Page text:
DOCTORS will be able to prescribe medicinal cannabis in the UK starting today.
The drug will be available to patients across England, Wales and Scotland, after the Government faced mounting pressure from campaigners.
Several high-profile cases thrust the debate into the limelight, after two young epilepsy sufferers were denied the supposed healing benefits of cannabis oil, said to help control seizures.
In the past, cannabis has been classed as a schedule one drug, meaning that it was thought to have no real therapeutic value.
But an initial review by chief medical officer Dame Sally Davis concluded that there was enough evidence to suggest that medicinal cannabis can be of therapeutic use.
The Advisory Council on the Misuse of Drugs (ACMD), which has been carrying out the second part of the review into the substance, confirmed that doctors should be able to prescribe infused products so long as safety standards are met.
In the US, cannabis for medical purposes is legal in 31 states, with California leading the green revolution all the way back in 1996.
“I think that it’s absolutely fantastic news for kids like Alfie Dingley and Billy Caldwell who suffered under the previous laws we had, and I think that it could be the start of real change in UK drug laws generally,” Daniel Pryor from the Adam Smith Institute, told The Sun.
“Recent polls have shown the highest ever approval ratings for legalisation in the UK, and this move towards medical cannabis legalisation is a positive move towards drug law reform.”
Last month, Canada agreed to legalise recreational marijuana in a bid to stamp out crime associated with illicit sales.
WHAT IS MEDICINAL CANNABIS?
In order for a cannabis product to be considered medicinal it must meet three requirements:
1. It “needs to be a preparation or product which contains cannabis, cannabis resin, cannabinol or a cannabinol derivative,” home secretary Sajid Jarvid said.
2. It is produced for medicinal use in humans
3. It is a medicinal product, or a substance or preparation for use as an ingredient of, or in the production of an ingredient of, a medicinal product, Mr Jarvid’s statement outlined.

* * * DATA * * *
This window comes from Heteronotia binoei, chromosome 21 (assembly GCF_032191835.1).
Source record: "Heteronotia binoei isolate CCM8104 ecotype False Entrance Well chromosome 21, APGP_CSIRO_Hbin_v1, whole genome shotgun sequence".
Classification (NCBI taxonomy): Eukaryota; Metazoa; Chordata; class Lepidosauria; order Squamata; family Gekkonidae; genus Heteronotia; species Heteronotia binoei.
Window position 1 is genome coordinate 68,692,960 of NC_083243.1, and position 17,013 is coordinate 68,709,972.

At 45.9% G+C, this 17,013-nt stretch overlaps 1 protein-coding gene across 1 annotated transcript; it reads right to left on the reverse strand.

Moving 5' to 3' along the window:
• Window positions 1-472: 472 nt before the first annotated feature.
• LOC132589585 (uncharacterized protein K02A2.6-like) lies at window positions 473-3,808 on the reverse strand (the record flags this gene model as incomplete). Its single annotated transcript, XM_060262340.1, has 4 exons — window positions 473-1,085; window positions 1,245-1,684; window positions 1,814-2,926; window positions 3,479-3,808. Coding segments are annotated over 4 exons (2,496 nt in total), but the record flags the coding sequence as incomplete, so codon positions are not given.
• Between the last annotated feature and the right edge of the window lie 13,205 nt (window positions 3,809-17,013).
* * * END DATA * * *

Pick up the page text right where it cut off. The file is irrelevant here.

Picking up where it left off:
The UK is only proposing that controlled cannabis be legal strictly with a prescription.
When the home secretary Sajid Javid announced the plan back in October, campaigners, charities and experts welcomed the offer, saying the change in law could help patients in situations where other medication hasn’t helped.
Speaking at the time, Alfie’s mother, Hannah Deacon, said: “Today is a momentous day for every patient and family with a suffering child who wish to access medicinal cannabis.
“We urge the medical world to get behind these reforms so they can help the tens of thousands of people who are in urgent need of help.
“I have personally seen how my son’s life has changed due to the medical cannabis he is now prescribed.
“As a family we were facing his death. Now we are facing his life, full of joy and hope, which is something I wish for each and every person in this country who could benefit from this medicine.”
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Cannabidiol (CBD) is one of the main ingredients in medical marijuana.
It’s different to smoking marijuana as it contains low levels of tetrahydrocannabinol (THC), the substance that makes people high.
It is also used in cannabis oil to treat a range of issues including mental health, sleep problems, low appetite, epilepsy, Alzheimer’s and palliative care.
CBD is also said to help prevent the signs of ageing and protect against eczema and psoriasis.
Last year the World Health Organisation declared CBD safe to use with no risk of addition.